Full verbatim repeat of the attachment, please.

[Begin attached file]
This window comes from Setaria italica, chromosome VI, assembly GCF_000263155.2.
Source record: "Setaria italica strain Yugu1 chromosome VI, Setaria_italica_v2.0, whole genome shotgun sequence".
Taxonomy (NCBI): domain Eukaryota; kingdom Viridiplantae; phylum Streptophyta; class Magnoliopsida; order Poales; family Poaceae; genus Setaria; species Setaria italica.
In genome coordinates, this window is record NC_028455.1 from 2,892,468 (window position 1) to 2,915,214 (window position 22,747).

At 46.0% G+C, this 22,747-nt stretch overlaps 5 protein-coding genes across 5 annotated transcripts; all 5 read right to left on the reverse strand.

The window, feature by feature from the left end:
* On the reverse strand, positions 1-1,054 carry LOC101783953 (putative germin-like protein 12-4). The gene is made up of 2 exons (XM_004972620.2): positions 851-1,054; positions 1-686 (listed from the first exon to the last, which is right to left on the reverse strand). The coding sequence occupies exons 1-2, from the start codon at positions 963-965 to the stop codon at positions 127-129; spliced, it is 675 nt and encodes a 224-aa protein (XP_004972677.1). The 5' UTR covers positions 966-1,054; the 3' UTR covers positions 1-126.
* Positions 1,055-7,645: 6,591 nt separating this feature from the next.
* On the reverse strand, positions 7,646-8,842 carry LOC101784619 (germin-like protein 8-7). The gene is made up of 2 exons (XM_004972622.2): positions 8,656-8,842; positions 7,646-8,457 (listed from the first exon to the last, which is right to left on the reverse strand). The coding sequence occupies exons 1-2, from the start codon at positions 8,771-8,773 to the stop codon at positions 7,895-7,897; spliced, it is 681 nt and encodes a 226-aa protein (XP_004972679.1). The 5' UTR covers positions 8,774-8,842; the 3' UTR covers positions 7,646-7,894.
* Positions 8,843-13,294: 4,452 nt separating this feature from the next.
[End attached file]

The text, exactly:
This window comes from Setaria italica, chromosome VI, assembly GCF_000263155.2.
Source record: "Setaria italica strain Yugu1 chromosome VI, Setaria_italica_v2.0, whole genome shotgun sequence".
Taxonomy (NCBI): domain Eukaryota; kingdom Viridiplantae; phylum Streptophyta; class Magnoliopsida; order Poales; family Poaceae; genus Setaria; species Setaria italica.
In genome coordinates, this window is record NC_028455.1 from 2,892,468 (window position 1) to 2,915,214 (window position 22,747).

At 46.0% G+C, this 22,747-nt stretch overlaps 5 protein-coding genes across 5 annotated transcripts; all 5 read right to left on the reverse strand.

The window, feature by feature from the left end:
* On the reverse strand, positions 1-1,054 carry LOC101783953 (putative germin-like protein 12-4). The gene is made up of 2 exons (XM_004972620.2): positions 851-1,054; positions 1-686 (listed from the first exon to the last, which is right to left on the reverse strand). The coding sequence occupies exons 1-2, from the start codon at positions 963-965 to the stop codon at positions 127-129; spliced, it is 675 nt and encodes a 224-aa protein (XP_004972677.1). The 5' UTR covers positions 966-1,054; the 3' UTR covers positions 1-126.
* Positions 1,055-7,645: 6,591 nt separating this feature from the next.
* On the reverse strand, positions 7,646-8,842 carry LOC101784619 (germin-like protein 8-7). The gene is made up of 2 exons (XM_004972622.2): positions 8,656-8,842; positions 7,646-8,457 (listed from the first exon to the last, which is right to left on the reverse strand). The coding sequence occupies exons 1-2, from the start codon at positions 8,771-8,773 to the stop codon at positions 7,895-7,897; spliced, it is 681 nt and encodes a 226-aa protein (XP_004972679.1). The 5' UTR covers positions 8,774-8,842; the 3' UTR covers positions 7,646-7,894.
* Positions 8,843-13,294: 4,452 nt separating this feature from the next.